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I'm a photographer by trade and I've yet to find a method I'm happy with for archiving my work. Currently I'm looking at building a NAS server using OpenSolaris, so I can use ZFS. That way I can take regular snapshots and ship them to an offsite backup server.

A couple questions regarding such a setup. Let's say I get a "NORCO RPC-4020 4U Rackmount Server Case" (Newegg Item#:N82E16811219021) and three LSI LSI00151 PCI Express SATA / SAS Eight-Port Host Bus Adapter, is the performance going to be noticeably better or worst than if I get this "SUPERMICRO CSE-846TQ-R900B Black 4U Rackmount Server Case w/ 900W Redundant Power Supply" (Newegg Item#:N82E16811152124) and only one of the LSI adapters. I will probably start out with 8 2TB SATA hard drives and add them 8 at a time.

The Supermicro looks like it has a much better build, and it has redundant power supplies, but it has a SC846 SAS Backplane w/AMI MG9072 Chip which I'm not sure if it will help or hurt performance compared to connecting each drive separately.

The costs seem to equal out either way I go. Currently my online storage is about 6TB and constantly growing. Right now, they're all connected to my computer directly so it's still pretty fast to search, so going to a NAS device, I'm trying to not lose much performance.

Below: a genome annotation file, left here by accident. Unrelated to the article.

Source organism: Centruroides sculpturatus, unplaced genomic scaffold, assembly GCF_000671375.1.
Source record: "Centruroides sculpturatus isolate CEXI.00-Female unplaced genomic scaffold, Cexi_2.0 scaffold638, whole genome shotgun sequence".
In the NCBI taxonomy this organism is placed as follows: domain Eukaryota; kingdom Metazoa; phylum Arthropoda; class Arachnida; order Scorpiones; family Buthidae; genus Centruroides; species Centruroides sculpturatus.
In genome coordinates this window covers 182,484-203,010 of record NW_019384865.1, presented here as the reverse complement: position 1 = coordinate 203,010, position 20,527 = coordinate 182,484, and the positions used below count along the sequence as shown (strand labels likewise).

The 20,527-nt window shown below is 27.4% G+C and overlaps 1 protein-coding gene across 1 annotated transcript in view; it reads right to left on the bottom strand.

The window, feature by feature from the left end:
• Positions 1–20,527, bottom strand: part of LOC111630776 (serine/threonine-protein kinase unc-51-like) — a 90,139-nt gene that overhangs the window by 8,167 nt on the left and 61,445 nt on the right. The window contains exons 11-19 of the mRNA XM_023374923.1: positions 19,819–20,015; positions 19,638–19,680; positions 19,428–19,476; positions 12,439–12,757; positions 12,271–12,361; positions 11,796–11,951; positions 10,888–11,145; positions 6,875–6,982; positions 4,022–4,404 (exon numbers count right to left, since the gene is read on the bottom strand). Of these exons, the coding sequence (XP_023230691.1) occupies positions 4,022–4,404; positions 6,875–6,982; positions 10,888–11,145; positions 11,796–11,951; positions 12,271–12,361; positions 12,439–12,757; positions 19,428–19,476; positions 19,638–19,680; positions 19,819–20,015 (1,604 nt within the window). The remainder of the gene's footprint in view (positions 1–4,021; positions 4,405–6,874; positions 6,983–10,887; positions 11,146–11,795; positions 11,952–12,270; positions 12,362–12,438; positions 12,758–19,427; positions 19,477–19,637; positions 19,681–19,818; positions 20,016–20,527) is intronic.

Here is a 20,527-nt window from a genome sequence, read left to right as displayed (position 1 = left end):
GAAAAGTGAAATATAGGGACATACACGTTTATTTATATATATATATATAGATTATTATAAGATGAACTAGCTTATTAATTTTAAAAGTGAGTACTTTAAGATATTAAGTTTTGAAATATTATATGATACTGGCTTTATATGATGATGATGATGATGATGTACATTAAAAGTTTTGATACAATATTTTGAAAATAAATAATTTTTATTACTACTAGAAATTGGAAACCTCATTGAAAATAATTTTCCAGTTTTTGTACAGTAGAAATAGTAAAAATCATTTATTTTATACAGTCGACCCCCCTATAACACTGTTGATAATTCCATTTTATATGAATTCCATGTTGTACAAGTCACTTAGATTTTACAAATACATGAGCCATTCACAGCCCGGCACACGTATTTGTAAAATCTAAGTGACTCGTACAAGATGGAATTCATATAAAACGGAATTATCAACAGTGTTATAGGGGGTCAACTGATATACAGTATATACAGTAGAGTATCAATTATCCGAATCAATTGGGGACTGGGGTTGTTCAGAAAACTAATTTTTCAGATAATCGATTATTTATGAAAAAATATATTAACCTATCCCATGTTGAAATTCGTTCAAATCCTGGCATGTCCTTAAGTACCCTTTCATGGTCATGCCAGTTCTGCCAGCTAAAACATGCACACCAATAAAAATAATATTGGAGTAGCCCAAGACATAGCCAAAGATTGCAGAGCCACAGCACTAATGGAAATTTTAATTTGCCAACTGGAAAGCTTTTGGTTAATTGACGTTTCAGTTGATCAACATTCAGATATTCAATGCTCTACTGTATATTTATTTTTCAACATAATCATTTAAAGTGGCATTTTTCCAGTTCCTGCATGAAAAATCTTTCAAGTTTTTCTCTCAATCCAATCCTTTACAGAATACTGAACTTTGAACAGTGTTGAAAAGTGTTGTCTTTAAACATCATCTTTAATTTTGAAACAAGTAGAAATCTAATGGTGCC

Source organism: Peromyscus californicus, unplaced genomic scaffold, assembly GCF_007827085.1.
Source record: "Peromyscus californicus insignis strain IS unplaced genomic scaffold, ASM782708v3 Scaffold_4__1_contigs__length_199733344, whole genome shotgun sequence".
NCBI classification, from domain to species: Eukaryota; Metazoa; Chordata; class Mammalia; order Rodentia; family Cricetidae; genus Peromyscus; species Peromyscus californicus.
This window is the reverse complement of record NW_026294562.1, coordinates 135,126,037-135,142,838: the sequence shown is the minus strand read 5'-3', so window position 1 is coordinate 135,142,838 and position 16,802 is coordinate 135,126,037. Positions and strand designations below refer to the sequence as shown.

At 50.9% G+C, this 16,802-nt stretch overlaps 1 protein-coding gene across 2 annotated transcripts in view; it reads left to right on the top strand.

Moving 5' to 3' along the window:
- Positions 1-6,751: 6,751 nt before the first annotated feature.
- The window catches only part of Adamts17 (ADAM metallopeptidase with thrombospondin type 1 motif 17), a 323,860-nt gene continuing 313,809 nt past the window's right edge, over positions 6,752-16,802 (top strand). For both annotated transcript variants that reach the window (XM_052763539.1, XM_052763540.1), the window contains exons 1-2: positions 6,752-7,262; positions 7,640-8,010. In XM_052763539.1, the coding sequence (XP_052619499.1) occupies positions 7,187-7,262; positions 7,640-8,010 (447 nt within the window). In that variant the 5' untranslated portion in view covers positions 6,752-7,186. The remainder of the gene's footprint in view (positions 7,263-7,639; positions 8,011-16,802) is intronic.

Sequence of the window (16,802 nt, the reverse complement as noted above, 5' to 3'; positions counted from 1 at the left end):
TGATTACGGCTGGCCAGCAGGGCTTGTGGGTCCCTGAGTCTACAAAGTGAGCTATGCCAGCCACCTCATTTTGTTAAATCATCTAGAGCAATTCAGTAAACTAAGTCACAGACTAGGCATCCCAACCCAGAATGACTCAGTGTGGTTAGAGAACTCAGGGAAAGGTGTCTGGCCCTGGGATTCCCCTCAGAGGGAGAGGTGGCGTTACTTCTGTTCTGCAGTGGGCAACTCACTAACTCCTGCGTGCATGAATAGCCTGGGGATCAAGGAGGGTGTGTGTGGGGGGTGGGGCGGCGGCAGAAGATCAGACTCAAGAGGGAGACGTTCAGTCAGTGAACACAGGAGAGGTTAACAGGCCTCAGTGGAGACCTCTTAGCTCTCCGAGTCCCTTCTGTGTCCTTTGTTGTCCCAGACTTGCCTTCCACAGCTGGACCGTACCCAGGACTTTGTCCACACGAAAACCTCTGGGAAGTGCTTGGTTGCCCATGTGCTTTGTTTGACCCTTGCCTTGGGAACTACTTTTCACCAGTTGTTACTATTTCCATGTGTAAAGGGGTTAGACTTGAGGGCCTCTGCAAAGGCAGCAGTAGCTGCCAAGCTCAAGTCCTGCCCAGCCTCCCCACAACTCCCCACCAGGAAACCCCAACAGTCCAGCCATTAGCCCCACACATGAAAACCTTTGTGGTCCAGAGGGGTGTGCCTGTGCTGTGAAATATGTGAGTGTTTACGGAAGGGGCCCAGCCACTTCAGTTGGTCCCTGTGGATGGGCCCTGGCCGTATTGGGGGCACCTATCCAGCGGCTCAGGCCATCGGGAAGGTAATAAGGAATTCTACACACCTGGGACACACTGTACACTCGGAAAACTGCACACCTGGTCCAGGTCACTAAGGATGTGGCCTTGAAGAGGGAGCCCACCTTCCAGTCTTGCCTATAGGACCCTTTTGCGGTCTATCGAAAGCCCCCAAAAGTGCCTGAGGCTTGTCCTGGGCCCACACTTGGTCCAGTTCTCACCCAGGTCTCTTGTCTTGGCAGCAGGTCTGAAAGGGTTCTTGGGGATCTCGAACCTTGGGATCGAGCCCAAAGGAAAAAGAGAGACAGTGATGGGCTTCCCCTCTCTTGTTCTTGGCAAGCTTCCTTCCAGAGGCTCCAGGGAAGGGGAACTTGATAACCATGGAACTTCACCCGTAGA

I'm also up for any suggestions relating to this.

(It appears I'm only allowed to make one link, but I included Newegg Part numbers so it's easy to see what equipment I'm looking at.)

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4 Answers 4

up vote 3 down vote accepted

I built a similar configuration for my photography work. I went with a cheaper solution, but am also using OpenSolaris and ZFS.

In summary, even with modest disks (just a mirrored zpool of low-power drives) it's pretty much as fast as having local disks in a workstation. The bigger factor was getting quality Gigabit adapters and a good switch (The initial Netgear switch I used was a piece of garbage).

Remember that even with GigE, your max theoretical throughput is 128 MB/s over the wire, but realistically you'll likely get about 80% of that after you factor in a variety of overheads. Even on my cheap disks in a simple mirror I can get 75 MB/s sustained throughput. In a RAID-Z2 configuration with 8 disks you should be able to saturate the GigE link without any problem.

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As most motherboards come with two gigabit ethernet ports, I was thinking of bonding them. I have a gigbit Dlink web managed switch. I would be interested in a few more details about your setup, and if you use any DAM software. –  excederin Nov 26 '09 at 20:54
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You also need a switch that supports bonding. These tend to be very expensive for a SOHO setup. –  MDMarra Nov 26 '09 at 21:24
    
I've not tried it but there's an option for it on the switch I have. –  excederin Nov 26 '09 at 21:34
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@MarkM: You don't need switch support for bonding in general. You only need it for certain sorts of bonding (like LACP). –  womble Nov 26 '09 at 23:16